Wysockiv.Ellington B. of A.

Connecticut Superior Court Judicial District of Tolland at RockvilleFeb 9, 2006
2006 Ct. Sup. 2838 (Conn. Super. Ct. 2006)

No. CV 01 0076260 S

February 9, 2006



On January 12, 2006, this court entered its decision in the companion cases of Wysocki v. Ellington, Superior Court, judicial district of Tolland, Docket No. CV 01 0076260 (January 12, 2006, Klaczak, J.), and Old Lot No. 30, LLC v. Ellington, Superior Court, judicial district of Tolland, Docket No. CV 01 0076261 (January 12, 2006, Klaczak, J.). These cases involved appeals from the board of assessment appeals of the town of Ellington.

On January 31, 2006, the plaintiff, Wysocki, filed a motion to reargue pursuant to Practice Book § 11-11 and cited five separate grounds for his motion. Thereafter, this court reviewed the briefs filed in this case, the transcript of the hearing on September 26, 2005, and this court's decision of January 12, 2006.

Only docket number CV 01 0076260 appears in the caption on the plaintiff's motion to reargue, although the caption name is James B. Wysocki, et al. This referenced docket number pertains only to Wysocki's case, while Old Lot No. 30, LLC's case had a separate docket number in the original appeal. Therefore, this court will assume that only Wysocki, and not Old Lot No. 30, LLC, is moving to reargue at this time.

The first ground that the plaintiff relies on is a claim of equitable estoppel. It appears that if an equitable estoppel claim was raised, it was not raised by the plaintiff, but by the defendant, at the September 26 hearing. (Transcript, September 26, 2005, pp. 30, 32-33.) Inasmuch as the claim may be attributed to the plaintiff, it was not succinctly formulated as such at this hearing and, the claim, with accompanying case law, was absent from his brief. "[T]he purpose of reargument is . . . to demonstrate to the court that there is some decision or some principle of law which would have a controlling effect, and which has been overlooked . . ." (Citation omitted; internal quotation marks omitted.) Opoku v. Grant, 63 Conn.App. 686, 692, 778 A.2d 981 (2001). Even if an estoppel claim had been sufficiently raised, it would not have had a controlling effect on this court's original decision.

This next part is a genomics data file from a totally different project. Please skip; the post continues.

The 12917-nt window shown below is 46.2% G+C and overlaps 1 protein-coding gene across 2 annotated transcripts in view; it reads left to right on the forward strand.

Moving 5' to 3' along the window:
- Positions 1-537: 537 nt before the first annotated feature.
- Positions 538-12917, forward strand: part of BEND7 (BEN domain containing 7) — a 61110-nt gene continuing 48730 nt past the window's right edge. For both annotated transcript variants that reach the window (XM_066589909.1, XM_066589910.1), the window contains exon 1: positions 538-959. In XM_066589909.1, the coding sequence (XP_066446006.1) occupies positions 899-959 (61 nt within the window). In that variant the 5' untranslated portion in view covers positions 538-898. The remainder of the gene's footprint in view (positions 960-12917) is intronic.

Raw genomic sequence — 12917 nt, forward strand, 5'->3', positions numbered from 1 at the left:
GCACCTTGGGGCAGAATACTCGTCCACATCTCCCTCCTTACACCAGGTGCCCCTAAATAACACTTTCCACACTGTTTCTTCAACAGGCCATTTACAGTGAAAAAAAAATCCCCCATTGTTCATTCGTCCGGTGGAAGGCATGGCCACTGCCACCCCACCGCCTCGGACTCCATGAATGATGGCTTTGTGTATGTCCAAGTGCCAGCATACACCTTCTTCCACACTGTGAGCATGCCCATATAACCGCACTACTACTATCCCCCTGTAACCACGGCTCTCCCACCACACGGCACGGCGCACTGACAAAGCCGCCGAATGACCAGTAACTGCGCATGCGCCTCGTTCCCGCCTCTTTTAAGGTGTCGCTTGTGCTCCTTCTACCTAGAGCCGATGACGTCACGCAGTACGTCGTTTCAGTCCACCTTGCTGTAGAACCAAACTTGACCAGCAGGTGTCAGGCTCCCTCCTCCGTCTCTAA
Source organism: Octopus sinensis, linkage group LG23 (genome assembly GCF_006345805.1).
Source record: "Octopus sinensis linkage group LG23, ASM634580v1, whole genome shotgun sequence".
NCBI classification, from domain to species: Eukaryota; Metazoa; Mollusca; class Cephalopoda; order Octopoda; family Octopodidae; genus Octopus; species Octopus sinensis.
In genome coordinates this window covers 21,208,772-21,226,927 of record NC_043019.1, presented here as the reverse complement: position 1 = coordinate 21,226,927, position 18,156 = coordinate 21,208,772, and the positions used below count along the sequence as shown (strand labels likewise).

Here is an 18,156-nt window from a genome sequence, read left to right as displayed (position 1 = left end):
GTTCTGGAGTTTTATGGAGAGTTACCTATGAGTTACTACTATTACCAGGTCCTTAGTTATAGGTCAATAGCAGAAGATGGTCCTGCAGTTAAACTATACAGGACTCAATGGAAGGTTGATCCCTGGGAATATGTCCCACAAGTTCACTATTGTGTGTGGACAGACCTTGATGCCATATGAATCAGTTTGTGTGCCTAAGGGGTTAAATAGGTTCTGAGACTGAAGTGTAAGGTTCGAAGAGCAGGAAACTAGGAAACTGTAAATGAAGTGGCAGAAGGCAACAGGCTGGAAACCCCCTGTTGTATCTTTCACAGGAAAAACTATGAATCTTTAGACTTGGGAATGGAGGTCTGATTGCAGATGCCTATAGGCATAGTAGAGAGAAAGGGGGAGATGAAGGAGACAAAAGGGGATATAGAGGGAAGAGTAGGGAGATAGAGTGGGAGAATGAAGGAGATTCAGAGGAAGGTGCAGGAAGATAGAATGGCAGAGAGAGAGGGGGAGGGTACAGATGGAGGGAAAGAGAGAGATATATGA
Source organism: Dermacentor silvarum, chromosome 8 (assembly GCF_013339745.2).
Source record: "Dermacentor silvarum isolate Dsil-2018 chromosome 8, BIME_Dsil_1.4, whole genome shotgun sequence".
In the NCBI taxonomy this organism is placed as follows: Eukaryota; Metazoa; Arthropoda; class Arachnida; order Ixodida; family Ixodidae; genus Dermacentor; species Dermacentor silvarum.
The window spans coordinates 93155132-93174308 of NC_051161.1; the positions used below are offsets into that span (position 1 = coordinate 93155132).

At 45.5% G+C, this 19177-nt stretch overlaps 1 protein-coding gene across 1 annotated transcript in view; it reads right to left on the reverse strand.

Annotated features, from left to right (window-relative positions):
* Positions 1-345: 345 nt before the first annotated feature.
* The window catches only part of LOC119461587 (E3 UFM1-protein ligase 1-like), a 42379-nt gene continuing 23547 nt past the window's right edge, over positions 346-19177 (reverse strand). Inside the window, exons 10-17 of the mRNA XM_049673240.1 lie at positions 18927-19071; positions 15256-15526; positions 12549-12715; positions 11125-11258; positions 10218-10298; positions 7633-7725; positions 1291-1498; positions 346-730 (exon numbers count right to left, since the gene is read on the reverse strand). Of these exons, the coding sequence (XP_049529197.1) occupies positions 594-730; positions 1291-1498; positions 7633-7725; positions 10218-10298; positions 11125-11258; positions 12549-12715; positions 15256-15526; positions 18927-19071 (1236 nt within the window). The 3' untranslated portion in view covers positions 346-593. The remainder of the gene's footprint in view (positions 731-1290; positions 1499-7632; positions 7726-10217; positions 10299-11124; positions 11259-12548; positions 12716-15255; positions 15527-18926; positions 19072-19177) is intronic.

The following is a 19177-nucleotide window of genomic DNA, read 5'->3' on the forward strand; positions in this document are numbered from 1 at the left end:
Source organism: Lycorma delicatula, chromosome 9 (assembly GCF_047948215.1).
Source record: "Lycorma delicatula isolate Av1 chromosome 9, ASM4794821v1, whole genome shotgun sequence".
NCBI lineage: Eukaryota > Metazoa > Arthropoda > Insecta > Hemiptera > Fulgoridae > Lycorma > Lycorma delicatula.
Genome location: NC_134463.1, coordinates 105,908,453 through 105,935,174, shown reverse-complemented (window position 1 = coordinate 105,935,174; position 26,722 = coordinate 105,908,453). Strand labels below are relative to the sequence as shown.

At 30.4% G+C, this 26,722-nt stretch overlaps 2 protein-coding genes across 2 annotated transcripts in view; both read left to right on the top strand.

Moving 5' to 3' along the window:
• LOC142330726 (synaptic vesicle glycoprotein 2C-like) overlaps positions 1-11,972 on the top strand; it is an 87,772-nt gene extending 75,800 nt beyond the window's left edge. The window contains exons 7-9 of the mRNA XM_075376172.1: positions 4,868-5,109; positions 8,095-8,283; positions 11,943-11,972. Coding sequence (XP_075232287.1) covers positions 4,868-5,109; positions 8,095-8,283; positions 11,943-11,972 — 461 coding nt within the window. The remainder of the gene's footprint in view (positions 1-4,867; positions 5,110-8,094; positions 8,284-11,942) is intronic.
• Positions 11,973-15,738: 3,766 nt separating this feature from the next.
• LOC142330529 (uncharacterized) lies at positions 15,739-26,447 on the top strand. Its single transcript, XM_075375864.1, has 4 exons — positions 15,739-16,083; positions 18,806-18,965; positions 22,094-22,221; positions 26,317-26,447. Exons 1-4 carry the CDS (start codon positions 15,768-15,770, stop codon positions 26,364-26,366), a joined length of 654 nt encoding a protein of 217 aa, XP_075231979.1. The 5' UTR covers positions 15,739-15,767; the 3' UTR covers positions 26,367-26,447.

As to grounds two through four, the court has fully addressed these issues in its original decision.

Finally, the plaintiff claims that this court improperly took judicial notice of more current zoning regulations than those included in the return of record. The most current zoning regulations are on file with the state library and are available through the town of Ellington's website. General Statutes § 52-163 provides that a "court shall take judicial notice of . . . ordinances of any town . . . and . . . regulations of any board, commission, council, committee or other agency of any town, city or borough of this state."

In Olsen v. Zoning Board of Appeals, 5 Conn.App. 455, 456, 499 A.2d 1168 (1985), the appellate court determined that it may take judicial notice of zoning regulations. Subsequently, in Fernandes v. Zoning Board of Appeals, 24 Conn.App. 49, 56, 585 A.2d 703, cert. granted, 218 Conn. 909, 591 A.2d 811 (1991), the appellate court concluded that because of the "problem of availability and accuracy of zoning regulations," it would not take judicial notice of the zoning regulations in that case "when they [were] not made part of the record or when only a small portion [was] presented." In the present case, the defendant included in the record the zoning regulations. Although the ones he included were superseded by more current regulations, these newer ones are available to the public in the state library and through the town's web site, and, as a result, do not compromise their accuracy or interfere with their accessibility.

Accordingly, the motion to reargue is denied.